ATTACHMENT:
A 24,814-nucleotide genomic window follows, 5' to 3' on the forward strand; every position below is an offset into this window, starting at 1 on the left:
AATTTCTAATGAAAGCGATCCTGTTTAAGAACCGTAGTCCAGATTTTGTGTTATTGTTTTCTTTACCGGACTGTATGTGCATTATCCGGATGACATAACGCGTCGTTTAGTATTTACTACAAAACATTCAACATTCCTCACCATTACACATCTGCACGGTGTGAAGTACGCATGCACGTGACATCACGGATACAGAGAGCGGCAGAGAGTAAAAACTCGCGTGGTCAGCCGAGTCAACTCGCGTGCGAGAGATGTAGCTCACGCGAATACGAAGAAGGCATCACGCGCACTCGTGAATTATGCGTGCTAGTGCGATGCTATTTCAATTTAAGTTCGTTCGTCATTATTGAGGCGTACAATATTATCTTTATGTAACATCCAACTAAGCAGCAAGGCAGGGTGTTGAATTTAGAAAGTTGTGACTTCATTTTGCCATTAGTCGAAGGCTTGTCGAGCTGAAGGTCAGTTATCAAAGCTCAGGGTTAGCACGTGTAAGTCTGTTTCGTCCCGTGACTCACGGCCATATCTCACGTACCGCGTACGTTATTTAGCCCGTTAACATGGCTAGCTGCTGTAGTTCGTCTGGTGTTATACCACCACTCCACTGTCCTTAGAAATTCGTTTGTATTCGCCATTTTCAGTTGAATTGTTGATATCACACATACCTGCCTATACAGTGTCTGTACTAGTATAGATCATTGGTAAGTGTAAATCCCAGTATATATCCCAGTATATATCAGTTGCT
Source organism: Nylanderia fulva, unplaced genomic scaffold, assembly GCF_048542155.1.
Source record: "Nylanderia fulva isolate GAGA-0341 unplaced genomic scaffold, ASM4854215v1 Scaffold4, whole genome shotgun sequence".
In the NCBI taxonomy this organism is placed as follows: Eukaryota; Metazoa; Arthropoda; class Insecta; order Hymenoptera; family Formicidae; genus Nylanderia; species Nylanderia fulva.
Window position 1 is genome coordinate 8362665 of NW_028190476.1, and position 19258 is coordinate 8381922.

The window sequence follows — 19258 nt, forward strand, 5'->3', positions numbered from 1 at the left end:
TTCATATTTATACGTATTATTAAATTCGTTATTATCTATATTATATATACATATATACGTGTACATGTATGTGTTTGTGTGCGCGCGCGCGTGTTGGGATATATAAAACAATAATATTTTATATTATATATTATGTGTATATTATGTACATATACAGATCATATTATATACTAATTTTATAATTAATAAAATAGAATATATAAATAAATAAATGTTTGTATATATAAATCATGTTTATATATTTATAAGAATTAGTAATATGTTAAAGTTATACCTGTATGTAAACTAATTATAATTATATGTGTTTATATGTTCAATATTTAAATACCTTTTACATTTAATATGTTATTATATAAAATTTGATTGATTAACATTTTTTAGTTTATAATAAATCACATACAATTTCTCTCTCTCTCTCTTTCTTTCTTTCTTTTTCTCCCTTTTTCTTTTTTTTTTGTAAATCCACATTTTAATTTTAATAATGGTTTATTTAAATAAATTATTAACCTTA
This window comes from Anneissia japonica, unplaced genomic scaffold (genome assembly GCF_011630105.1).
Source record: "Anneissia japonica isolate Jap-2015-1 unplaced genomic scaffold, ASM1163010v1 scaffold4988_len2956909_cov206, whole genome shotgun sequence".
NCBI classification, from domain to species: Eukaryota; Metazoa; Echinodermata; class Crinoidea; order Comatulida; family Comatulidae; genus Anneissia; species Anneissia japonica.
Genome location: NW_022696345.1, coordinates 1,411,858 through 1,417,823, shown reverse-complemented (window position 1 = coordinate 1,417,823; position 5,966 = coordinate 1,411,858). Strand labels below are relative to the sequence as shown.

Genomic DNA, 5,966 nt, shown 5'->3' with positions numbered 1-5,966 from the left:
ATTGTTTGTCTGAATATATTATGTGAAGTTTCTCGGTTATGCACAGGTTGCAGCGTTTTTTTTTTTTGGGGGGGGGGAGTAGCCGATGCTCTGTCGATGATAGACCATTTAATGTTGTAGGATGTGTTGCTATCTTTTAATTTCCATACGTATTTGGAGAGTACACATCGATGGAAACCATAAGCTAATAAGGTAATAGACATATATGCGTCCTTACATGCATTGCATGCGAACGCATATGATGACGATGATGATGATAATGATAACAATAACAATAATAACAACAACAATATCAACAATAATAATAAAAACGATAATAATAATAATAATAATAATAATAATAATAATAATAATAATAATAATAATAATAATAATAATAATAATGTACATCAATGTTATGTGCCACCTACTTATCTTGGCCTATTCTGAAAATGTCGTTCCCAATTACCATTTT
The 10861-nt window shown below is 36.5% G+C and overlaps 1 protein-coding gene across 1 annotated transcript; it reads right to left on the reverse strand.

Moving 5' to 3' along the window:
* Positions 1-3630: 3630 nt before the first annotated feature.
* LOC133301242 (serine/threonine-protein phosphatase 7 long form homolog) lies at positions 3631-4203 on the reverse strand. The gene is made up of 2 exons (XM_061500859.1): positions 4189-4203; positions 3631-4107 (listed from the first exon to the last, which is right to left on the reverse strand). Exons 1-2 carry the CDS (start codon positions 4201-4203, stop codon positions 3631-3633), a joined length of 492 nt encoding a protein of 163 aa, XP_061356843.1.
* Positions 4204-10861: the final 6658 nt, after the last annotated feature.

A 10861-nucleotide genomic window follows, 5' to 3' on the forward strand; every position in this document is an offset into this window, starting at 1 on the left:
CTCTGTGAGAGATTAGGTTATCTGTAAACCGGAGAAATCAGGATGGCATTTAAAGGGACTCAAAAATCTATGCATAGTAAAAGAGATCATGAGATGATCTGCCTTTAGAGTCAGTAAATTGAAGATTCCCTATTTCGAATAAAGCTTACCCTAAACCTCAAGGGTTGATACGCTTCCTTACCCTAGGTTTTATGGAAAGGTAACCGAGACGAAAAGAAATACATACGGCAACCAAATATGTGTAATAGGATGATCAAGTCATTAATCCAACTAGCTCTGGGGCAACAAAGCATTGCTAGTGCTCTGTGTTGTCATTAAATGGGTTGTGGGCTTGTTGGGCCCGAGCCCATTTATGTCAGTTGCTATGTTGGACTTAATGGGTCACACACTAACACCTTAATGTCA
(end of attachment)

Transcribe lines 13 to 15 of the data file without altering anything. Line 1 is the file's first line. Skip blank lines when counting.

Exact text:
Genomic DNA, 5,966 nt, shown 5'->3' with positions numbered 1-5,966 from the left:
ATTGTTTGTCTGAATATATTATGTGAAGTTTCTCGGTTATGCACAGGTTGCAGCGTTTTTTTTTTTTGGGGGGGGGGAGTAGCCGATGCTCTGTCGATGATAGACCATTTAATGTTGTAGGATGTGTTGCTATCTTTTAATTTCCATACGTATTTGGAGAGTACACATCGATGGAAACCATAAGCTAATAAGGTAATAGACATATATGCGTCCTTACATGCATTGCATGCGAACGCATATGATGACGATGATGATGATAATGATAACAATAACAATAATAACAACAACAATATCAACAATAATAATAAAAACGATAATAATAATAATAATAATAATAATAATAATAATAATAATAATAATAATAATAATAATAATAATAATAATGTACATCAATGTTATGTGCCACCTACTTATCTTGGCCTATTCTGAAAATGTCGTTCCCAATTACCATTTT
The 10861-nt window shown below is 36.5% G+C and overlaps 1 protein-coding gene across 1 annotated transcript; it reads right to left on the reverse strand.